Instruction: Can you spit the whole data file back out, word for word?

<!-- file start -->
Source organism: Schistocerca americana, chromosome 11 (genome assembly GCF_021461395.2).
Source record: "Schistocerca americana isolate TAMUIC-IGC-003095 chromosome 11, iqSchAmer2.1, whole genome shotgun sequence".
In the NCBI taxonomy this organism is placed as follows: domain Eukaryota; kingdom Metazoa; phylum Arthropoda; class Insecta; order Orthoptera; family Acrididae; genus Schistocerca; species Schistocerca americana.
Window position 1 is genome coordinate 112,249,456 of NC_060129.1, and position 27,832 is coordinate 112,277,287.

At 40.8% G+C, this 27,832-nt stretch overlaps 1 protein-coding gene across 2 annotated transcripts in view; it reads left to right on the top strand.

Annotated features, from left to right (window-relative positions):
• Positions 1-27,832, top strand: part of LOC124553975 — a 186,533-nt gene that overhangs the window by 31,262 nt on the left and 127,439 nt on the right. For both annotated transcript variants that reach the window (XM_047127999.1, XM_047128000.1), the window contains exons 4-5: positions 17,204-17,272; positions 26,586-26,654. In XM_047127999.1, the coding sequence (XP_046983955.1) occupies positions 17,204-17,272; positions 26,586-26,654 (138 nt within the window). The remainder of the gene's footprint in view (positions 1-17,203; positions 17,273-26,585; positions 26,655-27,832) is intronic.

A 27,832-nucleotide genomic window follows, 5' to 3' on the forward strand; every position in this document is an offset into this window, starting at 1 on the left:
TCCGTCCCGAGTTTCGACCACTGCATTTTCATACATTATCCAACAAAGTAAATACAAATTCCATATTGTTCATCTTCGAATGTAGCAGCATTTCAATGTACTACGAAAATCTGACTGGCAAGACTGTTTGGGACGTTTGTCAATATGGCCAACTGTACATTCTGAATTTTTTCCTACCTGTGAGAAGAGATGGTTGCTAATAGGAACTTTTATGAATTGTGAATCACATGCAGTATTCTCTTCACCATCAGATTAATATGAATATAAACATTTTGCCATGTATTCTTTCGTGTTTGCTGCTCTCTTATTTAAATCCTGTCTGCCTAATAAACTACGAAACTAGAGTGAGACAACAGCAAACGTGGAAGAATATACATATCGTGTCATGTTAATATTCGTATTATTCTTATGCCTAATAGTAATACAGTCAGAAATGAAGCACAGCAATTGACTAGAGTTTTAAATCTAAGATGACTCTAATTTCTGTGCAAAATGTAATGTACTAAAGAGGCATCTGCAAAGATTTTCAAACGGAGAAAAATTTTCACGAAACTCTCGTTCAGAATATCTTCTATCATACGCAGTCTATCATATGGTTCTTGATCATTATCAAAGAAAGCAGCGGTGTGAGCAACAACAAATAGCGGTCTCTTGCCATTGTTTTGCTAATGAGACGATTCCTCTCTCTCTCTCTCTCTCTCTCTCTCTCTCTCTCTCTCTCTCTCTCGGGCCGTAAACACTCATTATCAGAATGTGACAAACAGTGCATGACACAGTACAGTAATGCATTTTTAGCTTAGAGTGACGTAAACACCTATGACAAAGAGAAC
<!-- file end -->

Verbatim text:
Source organism: Schistocerca americana, chromosome 11 (genome assembly GCF_021461395.2).
Source record: "Schistocerca americana isolate TAMUIC-IGC-003095 chromosome 11, iqSchAmer2.1, whole genome shotgun sequence".
In the NCBI taxonomy this organism is placed as follows: domain Eukaryota; kingdom Metazoa; phylum Arthropoda; class Insecta; order Orthoptera; family Acrididae; genus Schistocerca; species Schistocerca americana.
Window position 1 is genome coordinate 112,249,456 of NC_060129.1, and position 27,832 is coordinate 112,277,287.

At 40.8% G+C, this 27,832-nt stretch overlaps 1 protein-coding gene across 2 annotated transcripts in view; it reads left to right on the top strand.

Annotated features, from left to right (window-relative positions):
• Positions 1-27,832, top strand: part of LOC124553975 — a 186,533-nt gene that overhangs the window by 31,262 nt on the left and 127,439 nt on the right. For both annotated transcript variants that reach the window (XM_047127999.1, XM_047128000.1), the window contains exons 4-5: positions 17,204-17,272; positions 26,586-26,654. In XM_047127999.1, the coding sequence (XP_046983955.1) occupies positions 17,204-17,272; positions 26,586-26,654 (138 nt within the window). The remainder of the gene's footprint in view (positions 1-17,203; positions 17,273-26,585; positions 26,655-27,832) is intronic.

A 27,832-nucleotide genomic window follows, 5' to 3' on the forward strand; every position in this document is an offset into this window, starting at 1 on the left:
TCCGTCCCGAGTTTCGACCACTGCATTTTCATACATTATCCAACAAAGTAAATACAAATTCCATATTGTTCATCTTCGAATGTAGCAGCATTTCAATGTACTACGAAAATCTGACTGGCAAGACTGTTTGGGACGTTTGTCAATATGGCCAACTGTACATTCTGAATTTTTTCCTACCTGTGAGAAGAGATGGTTGCTAATAGGAACTTTTATGAATTGTGAATCACATGCAGTATTCTCTTCACCATCAGATTAATATGAATATAAACATTTTGCCATGTATTCTTTCGTGTTTGCTGCTCTCTTATTTAAATCCTGTCTGCCTAATAAACTACGAAACTAGAGTGAGACAACAGCAAACGTGGAAGAATATACATATCGTGTCATGTTAATATTCGTATTATTCTTATGCCTAATAGTAATACAGTCAGAAATGAAGCACAGCAATTGACTAGAGTTTTAAATCTAAGATGACTCTAATTTCTGTGCAAAATGTAATGTACTAAAGAGGCATCTGCAAAGATTTTCAAACGGAGAAAAATTTTCACGAAACTCTCGTTCAGAATATCTTCTATCATACGCAGTCTATCATATGGTTCTTGATCATTATCAAAGAAAGCAGCGGTGTGAGCAACAACAAATAGCGGTCTCTTGCCATTGTTTTGCTAATGAGACGATTCCTCTCTCTCTCTCTCTCTCTCTCTCTCTCTCTCTCTCTCTCTCTCTCGGGCCGTAAACACTCATTATCAGAATGTGACAAACAGTGCATGACACAGTACAGTAATGCATTTTTAGCTTAGAGTGACGTAAACACCTATGACAAAGAGAAC